Nova Scotia

Toronto Star shutting down StarMetro newspapers

The Toronto Star is shutting down its Star Metro newspapers across Canada. The last print editions in Halifax, Vancouver, Calgary, Edmonton and Toronto are to be published Dec. 20.

Last print editions in Halifax, Vancouver, Calgary, Edmonton and Toronto to be published Dec. 20

Tuesday's edition of StarMetro Halifax. The final print editions of the commuter paper, which also runs in Vancouver, Edmonton, Calgary and Toronto, will be published on Dec. 20. (CBC)

The Toronto Star is shutting down its StarMetro commuter newspapers across Canada, cutting 73 jobs.

The final editions in Vancouver, Edmonton, Calgary, Toronto and Halifax will be published Dec. 20, a spokesperson for Torstar Corp., the parent company of both newspaper brands, told CBC News in an email. 

"Commuter readers are using their smartphones, laptops and tablets to access their news," Bob Hepburn said in an email.

"This trend, coupled with a corresponding decline in print advertising volumes, has decreased the need for a free daily commuter newspaper in these cities."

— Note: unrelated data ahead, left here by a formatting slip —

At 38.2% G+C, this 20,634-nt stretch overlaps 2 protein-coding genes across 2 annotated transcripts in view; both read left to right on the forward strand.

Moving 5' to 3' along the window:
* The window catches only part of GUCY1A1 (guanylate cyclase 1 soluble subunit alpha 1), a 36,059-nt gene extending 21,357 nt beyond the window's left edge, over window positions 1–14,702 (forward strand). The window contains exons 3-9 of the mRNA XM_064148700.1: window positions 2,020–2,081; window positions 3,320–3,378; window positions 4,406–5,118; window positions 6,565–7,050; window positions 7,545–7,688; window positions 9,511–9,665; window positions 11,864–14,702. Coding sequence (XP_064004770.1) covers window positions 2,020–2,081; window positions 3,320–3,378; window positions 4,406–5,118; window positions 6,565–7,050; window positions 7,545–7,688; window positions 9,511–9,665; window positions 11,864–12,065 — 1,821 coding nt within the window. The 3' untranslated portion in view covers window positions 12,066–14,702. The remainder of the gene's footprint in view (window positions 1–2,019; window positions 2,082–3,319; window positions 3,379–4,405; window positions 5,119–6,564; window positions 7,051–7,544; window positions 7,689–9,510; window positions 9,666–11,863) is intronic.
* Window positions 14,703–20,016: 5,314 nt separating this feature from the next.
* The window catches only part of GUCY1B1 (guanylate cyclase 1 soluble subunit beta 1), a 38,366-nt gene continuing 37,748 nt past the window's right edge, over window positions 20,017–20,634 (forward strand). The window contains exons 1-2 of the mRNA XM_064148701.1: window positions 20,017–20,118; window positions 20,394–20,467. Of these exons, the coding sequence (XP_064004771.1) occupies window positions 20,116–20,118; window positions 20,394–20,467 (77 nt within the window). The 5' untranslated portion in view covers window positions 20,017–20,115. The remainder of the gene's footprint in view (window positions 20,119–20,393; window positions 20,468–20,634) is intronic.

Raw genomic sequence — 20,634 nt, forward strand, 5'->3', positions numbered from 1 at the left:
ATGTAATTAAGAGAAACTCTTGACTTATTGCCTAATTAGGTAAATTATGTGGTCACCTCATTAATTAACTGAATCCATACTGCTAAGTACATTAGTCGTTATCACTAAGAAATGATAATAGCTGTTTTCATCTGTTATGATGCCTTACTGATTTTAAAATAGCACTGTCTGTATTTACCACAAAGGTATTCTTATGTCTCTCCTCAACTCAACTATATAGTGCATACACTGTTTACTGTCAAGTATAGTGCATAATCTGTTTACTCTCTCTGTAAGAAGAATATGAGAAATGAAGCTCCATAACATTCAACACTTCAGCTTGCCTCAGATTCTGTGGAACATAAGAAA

Digital content will be offered in markets outside Ontario under the Toronto Star brand, Hepburn said; the StarMetro brand "will be no more." 

An internal email sent to staff by Torstar president and CEO John Boynton stated print advertising had "decreased significantly in recent months to levels below those required to make them commercially viable."

Boynton's memo, provided to CBC News, says the 73 lost jobs would be in editorial, advertising and distribution departments. 

The memo also said there are plans to open new Star bureaus in the coming weeks in Vancouver, Edmonton, Calgary and Halifax that will be staffed by Star journalists. The jobs were going to be posted internally on Tuesday and externally on Wednesday. 

CBC News has learned the new digital bureaus will be staffed by five reporters in Vancouver, five reporters in Alberta and one in Halifax.

It was only a year ago the company rebranded its free Metro daily newspapers across Canada. The rebrand included an investment that more than doubled the number of Metro journalists, the Star reported at the time.

By Tuesday afternoon, reporters for the paper were tweeting about the shutdown.

Hepburn said the 73 laid-off staff will receive severance packages based on their collective agreements, if they are unionized employees, and based on provincial regulations if they are non-union staff.

Eleven of the positions are with Unifor, according to Boynton's memo.

Torstar is offering a voluntary departure program to editorial employees, said a Torstar spokesperson in an email.

With files from The Canadian Press


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